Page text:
Study finds outpatient TJA is not a risk factor for opioid dependence
Patients who undergo total joint arthroplasty in the outpatient setting are less likely to become persistent opioid users than those who undergo inpatient total joint arthroplasty, according to published results.
In a retrospective cohort study, researchers from Boston Medical Center and Brigham and Women’s Hospital analyzed 92,506 “opioid-naïve” patients who underwent inpatient or outpatient TJA from 2007 to 2017. The researchers performed multivariable analysis to determine any association between surgical setting and risk of persistent opioid use, which they dened as a lled opioid prescription more than 90 days after surgery.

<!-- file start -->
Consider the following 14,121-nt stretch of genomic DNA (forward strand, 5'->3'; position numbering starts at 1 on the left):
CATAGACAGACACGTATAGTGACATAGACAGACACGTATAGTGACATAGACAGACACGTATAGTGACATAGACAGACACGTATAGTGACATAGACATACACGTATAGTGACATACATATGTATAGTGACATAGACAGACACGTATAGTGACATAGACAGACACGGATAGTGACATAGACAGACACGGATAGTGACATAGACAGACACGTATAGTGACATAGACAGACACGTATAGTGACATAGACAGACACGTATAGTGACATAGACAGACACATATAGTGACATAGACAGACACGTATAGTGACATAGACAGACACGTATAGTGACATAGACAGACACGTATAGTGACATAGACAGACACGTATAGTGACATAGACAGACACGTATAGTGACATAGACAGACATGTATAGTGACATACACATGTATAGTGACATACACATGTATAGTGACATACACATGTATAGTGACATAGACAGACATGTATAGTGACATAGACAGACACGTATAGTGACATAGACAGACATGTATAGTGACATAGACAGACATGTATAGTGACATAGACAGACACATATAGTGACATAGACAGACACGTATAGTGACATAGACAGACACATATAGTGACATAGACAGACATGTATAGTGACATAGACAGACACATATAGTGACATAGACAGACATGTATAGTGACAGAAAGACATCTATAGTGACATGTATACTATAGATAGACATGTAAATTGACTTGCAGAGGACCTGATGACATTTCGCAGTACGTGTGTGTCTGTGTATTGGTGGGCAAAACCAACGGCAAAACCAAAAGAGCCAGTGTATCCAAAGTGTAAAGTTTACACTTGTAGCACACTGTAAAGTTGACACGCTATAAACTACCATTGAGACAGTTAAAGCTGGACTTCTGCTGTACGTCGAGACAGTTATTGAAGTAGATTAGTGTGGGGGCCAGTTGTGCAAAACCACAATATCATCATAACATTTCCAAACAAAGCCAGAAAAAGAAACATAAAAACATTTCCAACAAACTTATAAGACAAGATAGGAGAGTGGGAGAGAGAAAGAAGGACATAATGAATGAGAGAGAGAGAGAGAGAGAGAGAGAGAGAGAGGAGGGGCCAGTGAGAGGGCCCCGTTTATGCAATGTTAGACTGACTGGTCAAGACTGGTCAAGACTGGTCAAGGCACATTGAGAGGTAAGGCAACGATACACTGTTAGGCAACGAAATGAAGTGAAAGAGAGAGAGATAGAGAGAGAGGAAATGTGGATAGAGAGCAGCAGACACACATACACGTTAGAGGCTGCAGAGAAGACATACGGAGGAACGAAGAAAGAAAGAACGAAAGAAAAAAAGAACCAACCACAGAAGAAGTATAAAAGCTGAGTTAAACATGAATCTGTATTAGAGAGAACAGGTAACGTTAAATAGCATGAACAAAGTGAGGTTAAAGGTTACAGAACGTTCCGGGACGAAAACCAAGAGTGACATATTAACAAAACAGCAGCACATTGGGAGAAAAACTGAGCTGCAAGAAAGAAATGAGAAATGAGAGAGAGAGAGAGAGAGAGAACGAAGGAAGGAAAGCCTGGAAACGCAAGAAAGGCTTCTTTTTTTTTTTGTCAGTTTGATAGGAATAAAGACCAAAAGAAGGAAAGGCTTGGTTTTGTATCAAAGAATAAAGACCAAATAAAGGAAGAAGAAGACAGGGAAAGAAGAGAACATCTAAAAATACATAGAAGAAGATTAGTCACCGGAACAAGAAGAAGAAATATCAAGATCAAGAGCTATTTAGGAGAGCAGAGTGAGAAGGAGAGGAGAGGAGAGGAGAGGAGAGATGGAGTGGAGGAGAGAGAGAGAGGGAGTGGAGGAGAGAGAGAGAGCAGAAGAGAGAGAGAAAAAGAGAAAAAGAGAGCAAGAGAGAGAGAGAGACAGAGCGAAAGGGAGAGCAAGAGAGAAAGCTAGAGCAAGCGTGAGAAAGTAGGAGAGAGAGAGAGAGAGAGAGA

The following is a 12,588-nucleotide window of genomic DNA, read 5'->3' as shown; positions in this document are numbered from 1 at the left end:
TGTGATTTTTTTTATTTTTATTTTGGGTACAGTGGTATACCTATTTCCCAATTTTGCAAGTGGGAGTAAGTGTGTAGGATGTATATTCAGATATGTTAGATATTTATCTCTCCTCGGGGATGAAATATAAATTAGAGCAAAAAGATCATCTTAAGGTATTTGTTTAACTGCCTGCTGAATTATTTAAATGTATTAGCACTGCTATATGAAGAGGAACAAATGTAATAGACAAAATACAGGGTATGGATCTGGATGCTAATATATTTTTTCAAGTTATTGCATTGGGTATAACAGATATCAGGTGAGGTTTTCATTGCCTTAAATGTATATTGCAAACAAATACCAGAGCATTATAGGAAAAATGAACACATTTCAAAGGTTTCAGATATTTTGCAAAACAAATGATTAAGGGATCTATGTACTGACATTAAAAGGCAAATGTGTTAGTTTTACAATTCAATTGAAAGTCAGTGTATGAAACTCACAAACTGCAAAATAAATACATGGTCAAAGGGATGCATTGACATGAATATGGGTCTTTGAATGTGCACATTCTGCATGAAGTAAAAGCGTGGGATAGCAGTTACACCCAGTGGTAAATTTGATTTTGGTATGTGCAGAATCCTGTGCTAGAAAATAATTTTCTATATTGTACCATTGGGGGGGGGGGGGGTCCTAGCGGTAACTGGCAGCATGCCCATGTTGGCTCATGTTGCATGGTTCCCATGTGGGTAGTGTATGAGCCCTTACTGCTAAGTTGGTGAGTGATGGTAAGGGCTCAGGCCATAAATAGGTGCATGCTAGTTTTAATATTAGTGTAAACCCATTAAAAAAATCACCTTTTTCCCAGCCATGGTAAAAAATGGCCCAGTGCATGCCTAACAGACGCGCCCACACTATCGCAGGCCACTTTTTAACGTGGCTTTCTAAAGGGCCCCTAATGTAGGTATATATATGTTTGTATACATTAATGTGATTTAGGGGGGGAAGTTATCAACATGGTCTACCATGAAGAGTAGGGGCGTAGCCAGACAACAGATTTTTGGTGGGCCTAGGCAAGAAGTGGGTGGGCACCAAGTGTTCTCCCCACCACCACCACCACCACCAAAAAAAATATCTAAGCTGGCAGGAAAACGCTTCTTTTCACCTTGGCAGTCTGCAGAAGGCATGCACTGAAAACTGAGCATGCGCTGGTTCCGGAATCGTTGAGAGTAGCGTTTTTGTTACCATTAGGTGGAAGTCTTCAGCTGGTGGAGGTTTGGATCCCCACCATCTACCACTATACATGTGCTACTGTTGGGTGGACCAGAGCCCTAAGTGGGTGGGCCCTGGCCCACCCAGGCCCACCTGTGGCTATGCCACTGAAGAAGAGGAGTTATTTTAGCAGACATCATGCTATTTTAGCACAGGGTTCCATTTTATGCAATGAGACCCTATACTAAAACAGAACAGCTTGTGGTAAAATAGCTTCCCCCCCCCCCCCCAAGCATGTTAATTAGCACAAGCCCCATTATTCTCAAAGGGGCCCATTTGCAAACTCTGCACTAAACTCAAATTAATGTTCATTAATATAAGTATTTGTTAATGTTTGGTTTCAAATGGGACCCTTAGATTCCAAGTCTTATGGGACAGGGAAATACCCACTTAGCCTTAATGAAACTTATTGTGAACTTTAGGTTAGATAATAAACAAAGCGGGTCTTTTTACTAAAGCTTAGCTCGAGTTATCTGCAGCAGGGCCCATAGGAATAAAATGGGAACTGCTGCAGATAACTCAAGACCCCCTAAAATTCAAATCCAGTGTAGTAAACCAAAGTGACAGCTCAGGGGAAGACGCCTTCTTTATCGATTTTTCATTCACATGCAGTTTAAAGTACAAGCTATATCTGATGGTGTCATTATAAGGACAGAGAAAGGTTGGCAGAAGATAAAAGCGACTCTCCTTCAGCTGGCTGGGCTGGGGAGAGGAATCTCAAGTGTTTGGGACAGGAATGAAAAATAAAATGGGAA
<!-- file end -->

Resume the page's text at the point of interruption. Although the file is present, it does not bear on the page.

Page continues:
According to the study, 78.9% of the outpatient cohort and 87.6% of the inpatient cohort were prescribed opioids. Overall, 86.9% of all patients were prescribed opioids.
Researchers also noted both inpatient and outpatient cohorts were prescribed similar morphine milligram equivalents. However, the inpatient cohort was “signicantly more likely” to use opioids after 90 days postoperatively, they wrote in the study.
After controlling for patient factors, researchers found 9% of patients in the outpatient cohort were lling new opioid prescriptions after 90 days compared with 11.4% in the inpatient cohort. Thus, “outpatient TJA, as compared with inpatient TJA, does not appear to be a risk factor for new opioid dependence,” the researchers wrote.
“Given the cost-effectiveness, patient satisfaction and safety of outpatient TJA, centers should be encouraged to continue transitioning to the outpatient model for lower-risk patients,” they added.